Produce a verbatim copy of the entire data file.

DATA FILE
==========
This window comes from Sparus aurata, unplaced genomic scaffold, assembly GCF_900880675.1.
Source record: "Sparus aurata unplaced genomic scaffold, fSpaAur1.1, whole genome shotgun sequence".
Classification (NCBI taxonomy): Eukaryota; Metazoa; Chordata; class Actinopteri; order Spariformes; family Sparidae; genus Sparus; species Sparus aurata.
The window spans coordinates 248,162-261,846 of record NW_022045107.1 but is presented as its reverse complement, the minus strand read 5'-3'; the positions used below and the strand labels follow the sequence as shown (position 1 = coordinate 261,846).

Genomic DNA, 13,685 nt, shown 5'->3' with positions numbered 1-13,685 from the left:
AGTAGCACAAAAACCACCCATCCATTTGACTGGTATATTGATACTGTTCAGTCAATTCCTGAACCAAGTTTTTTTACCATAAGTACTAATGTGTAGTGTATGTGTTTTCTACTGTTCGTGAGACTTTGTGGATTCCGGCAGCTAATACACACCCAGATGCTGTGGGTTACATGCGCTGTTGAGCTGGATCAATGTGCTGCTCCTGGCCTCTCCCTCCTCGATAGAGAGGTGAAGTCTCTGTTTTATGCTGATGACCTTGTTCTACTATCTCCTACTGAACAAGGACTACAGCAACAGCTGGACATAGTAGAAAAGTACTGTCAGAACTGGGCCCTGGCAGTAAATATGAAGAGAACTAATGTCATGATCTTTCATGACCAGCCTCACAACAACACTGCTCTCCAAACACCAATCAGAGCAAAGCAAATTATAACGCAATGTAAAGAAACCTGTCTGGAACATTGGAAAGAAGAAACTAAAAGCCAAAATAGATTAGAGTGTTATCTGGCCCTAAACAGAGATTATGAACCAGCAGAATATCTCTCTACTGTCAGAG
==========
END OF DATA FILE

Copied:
This window comes from Sparus aurata, unplaced genomic scaffold, assembly GCF_900880675.1.
Source record: "Sparus aurata unplaced genomic scaffold, fSpaAur1.1, whole genome shotgun sequence".
Classification (NCBI taxonomy): Eukaryota; Metazoa; Chordata; class Actinopteri; order Spariformes; family Sparidae; genus Sparus; species Sparus aurata.
The window spans coordinates 248,162-261,846 of record NW_022045107.1 but is presented as its reverse complement, the minus strand read 5'-3'; the positions used below and the strand labels follow the sequence as shown (position 1 = coordinate 261,846).

Genomic DNA, 13,685 nt, shown 5'->3' with positions numbered 1-13,685 from the left:
AGTAGCACAAAAACCACCCATCCATTTGACTGGTATATTGATACTGTTCAGTCAATTCCTGAACCAAGTTTTTTTACCATAAGTACTAATGTGTAGTGTATGTGTTTTCTACTGTTCGTGAGACTTTGTGGATTCCGGCAGCTAATACACACCCAGATGCTGTGGGTTACATGCGCTGTTGAGCTGGATCAATGTGCTGCTCCTGGCCTCTCCCTCCTCGATAGAGAGGTGAAGTCTCTGTTTTATGCTGATGACCTTGTTCTACTATCTCCTACTGAACAAGGACTACAGCAACAGCTGGACATAGTAGAAAAGTACTGTCAGAACTGGGCCCTGGCAGTAAATATGAAGAGAACTAATGTCATGATCTTTCATGACCAGCCTCACAACAACACTGCTCTCCAAACACCAATCAGAGCAAAGCAAATTATAACGCAATGTAAAGAAACCTGTCTGGAACATTGGAAAGAAGAAACTAAAAGCCAAAATAGATTAGAGTGTTATCTGGCCCTAAACAGAGATTATGAACCAGCAGAATATCTCTCTACTGTCAGAG